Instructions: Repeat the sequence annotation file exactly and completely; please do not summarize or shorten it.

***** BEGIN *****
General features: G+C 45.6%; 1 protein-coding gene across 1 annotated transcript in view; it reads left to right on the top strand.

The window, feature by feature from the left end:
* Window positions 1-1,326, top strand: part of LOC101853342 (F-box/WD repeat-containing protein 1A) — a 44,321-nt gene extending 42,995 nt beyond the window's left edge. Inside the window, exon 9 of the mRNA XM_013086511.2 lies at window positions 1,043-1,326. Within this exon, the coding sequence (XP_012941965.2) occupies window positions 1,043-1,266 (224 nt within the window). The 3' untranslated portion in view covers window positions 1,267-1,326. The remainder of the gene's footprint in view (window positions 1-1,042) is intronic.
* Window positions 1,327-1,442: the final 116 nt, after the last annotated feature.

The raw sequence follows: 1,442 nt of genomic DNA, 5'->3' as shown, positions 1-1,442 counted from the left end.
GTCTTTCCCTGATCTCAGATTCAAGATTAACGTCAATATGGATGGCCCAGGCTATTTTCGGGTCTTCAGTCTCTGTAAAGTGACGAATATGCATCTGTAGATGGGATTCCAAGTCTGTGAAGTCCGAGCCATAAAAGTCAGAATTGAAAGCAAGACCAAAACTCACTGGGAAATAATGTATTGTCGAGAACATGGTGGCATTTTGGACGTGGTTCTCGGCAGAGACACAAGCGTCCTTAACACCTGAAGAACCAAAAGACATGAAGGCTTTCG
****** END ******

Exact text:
General features: G+C 45.6%; 1 protein-coding gene across 1 annotated transcript in view; it reads left to right on the top strand.

The window, feature by feature from the left end:
* Window positions 1-1,326, top strand: part of LOC101853342 (F-box/WD repeat-containing protein 1A) — a 44,321-nt gene extending 42,995 nt beyond the window's left edge. Inside the window, exon 9 of the mRNA XM_013086511.2 lies at window positions 1,043-1,326. Within this exon, the coding sequence (XP_012941965.2) occupies window positions 1,043-1,266 (224 nt within the window). The 3' untranslated portion in view covers window positions 1,267-1,326. The remainder of the gene's footprint in view (window positions 1-1,042) is intronic.
* Window positions 1,327-1,442: the final 116 nt, after the last annotated feature.

The raw sequence follows: 1,442 nt of genomic DNA, 5'->3' as shown, positions 1-1,442 counted from the left end.
GTCTTTCCCTGATCTCAGATTCAAGATTAACGTCAATATGGATGGCCCAGGCTATTTTCGGGTCTTCAGTCTCTGTAAAGTGACGAATATGCATCTGTAGATGGGATTCCAAGTCTGTGAAGTCCGAGCCATAAAAGTCAGAATTGAAAGCAAGACCAAAACTCACTGGGAAATAATGTATTGTCGAGAACATGGTGGCATTTTGGACGTGGTTCTCGGCAGAGACACAAGCGTCCTTAACACCTGAAGAACCAAAAGACATGAAGGCTTTCG